BBN originated from an acoustics consulting firm founded by MIT professors Richard Bolt and Leo Beranek. At the time, Bolt and Beranek were in charge of the MIT Acoustical Laboratory, which was known as the leading leading research and teaching laboratory in acoustics. Wallace Harrison, the architect who designed the United Nations headquarters in New York City, asked MIT to provide consulting services for the acoustic design of the General Assembly Hall. The bidding request was passed down to Bolt and he won the contract. He figured that the job was too big to handle alone, and so he asked Beranek for help. At that time, the MIT administration was not interested in providing commercial consulting services but the institute allowed its employees to provide private consultancies during their free days. MIT rented out two rooms to Bolt and Beranek as their initial office and encouraged them to create a partnership, which was formed in November 1948. During the early years, along with working on the acoustical design of the UN General Assembly Hall, Bolt and Beranek also worked with General Radio Company and New York City movie theaters on jobs that were previously awarded to Beranek. They were also providing noise control consultancies for some establishments. In 1950, Robert Newman became a partner in the firm. The partnership became Bolt, Beranek and Newman (BBN) Inc., and from an acoustics consulting firm the partnership became an innovative research and development company.[2][3]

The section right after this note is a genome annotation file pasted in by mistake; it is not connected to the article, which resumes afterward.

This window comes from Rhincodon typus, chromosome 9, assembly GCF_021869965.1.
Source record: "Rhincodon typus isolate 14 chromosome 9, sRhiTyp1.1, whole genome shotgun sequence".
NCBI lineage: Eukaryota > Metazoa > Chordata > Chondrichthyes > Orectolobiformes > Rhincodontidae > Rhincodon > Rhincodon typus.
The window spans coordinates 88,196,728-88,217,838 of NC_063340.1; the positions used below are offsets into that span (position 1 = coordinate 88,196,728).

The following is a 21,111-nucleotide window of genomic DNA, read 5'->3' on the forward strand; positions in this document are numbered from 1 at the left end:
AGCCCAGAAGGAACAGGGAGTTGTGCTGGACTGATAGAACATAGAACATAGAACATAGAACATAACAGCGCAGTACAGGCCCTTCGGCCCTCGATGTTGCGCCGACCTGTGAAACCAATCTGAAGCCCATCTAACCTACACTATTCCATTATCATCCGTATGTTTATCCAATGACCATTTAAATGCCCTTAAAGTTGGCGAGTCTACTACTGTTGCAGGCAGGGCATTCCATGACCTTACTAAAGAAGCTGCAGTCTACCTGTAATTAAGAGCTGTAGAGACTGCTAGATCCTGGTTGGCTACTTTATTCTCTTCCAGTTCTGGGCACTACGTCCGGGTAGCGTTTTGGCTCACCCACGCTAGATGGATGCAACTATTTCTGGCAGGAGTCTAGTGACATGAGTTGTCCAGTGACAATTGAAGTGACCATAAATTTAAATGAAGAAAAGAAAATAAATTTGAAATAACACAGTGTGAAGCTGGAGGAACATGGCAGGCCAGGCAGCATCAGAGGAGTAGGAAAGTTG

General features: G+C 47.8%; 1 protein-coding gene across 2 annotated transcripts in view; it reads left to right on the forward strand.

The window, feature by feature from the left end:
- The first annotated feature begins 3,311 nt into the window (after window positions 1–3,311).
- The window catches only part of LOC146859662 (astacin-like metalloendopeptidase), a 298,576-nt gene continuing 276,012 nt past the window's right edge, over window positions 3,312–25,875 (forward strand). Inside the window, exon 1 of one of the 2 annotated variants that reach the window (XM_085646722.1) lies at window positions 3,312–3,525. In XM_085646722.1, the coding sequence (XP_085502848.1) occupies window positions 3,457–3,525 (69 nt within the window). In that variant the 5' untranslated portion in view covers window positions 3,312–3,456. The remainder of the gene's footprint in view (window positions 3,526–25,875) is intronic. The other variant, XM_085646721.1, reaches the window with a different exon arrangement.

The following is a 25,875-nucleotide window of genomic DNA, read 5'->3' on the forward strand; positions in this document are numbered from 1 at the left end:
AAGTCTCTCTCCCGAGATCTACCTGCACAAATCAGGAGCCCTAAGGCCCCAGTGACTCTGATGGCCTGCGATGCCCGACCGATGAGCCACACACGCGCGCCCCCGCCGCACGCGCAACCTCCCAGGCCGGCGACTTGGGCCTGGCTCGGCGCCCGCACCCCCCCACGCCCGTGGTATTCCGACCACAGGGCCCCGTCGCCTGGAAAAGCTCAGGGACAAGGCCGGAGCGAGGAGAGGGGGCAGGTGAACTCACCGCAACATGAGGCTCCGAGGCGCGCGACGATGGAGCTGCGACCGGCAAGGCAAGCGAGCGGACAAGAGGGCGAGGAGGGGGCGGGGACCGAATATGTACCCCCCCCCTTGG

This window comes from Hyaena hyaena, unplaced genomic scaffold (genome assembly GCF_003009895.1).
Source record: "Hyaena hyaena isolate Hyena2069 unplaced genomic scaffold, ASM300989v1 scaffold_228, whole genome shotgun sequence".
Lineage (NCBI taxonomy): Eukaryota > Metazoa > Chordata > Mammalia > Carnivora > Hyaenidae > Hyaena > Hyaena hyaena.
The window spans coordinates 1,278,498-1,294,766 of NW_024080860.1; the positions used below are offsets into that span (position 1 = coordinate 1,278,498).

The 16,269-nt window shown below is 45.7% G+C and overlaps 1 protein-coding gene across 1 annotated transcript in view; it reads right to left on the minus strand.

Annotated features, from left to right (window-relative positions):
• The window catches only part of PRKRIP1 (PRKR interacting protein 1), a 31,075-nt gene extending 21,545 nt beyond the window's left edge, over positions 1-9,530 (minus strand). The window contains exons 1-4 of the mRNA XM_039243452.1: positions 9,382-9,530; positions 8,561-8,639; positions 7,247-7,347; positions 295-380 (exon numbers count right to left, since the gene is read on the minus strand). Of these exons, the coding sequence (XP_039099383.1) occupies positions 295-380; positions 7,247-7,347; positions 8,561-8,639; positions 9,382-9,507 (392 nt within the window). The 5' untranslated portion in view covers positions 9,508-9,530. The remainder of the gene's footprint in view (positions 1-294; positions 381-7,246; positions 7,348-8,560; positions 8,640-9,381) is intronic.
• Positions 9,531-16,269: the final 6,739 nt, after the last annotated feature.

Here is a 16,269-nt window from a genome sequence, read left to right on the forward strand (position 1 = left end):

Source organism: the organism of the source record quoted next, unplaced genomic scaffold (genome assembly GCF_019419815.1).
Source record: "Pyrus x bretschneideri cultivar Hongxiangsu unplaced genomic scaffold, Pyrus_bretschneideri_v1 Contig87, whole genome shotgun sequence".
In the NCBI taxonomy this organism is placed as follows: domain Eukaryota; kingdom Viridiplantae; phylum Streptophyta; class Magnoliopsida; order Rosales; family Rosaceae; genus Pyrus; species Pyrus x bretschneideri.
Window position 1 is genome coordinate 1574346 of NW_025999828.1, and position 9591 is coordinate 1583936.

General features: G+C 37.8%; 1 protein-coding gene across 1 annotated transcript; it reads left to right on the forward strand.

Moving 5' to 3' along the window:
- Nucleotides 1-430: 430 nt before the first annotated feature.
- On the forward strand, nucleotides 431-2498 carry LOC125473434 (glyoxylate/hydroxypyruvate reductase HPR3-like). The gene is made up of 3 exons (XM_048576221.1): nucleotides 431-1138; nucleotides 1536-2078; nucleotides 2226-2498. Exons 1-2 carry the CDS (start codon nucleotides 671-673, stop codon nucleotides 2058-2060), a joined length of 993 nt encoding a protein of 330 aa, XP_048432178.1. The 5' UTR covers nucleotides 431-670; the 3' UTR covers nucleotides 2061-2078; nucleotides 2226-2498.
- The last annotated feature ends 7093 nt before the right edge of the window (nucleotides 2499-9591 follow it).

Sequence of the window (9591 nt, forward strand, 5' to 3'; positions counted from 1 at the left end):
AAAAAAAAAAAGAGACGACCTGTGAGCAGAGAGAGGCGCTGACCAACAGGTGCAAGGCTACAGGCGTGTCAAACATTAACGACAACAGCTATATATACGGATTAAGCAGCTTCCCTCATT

BBN grew in the 1950s. The partnership moved from the rented rooms at MIT to another office and eventually occupied a three story building in Cambridge. Because of the rapid growth of the partnership, BBN was incorporated in 1953. Beranek resigned from MIT and served as Chairman and CEO of the company. In 1957, J.C.R. Licklider joined the company as Vice President and Head of the Psychoacoustics, Engineering Psychology and Information Systems Research departments. In 1958, he encouraged Beranek to buy a computer; although at the time he doesn't know what to do with the computer, he told Beranek that the company needed to get into the computer business to become famous and needed to learn what they could do to the computer. BBN purchased its first computer (LPG-30), worth $30,000, from Royal McBee company. The company had five research divisions, including: Acoustics, Life and Information Sciences, Noise Control, and Applied Physics. Two of the division were involved in digital computing. Some of BBN's significant discoveries during the period include voice masking for privacy, a muffling system for Boeing aircrafts that reduced the noise caused by a propeller by 15 decibels, structural dumping, and the development of an artificial intelligence (AI) program for pattern recognition.[4][5]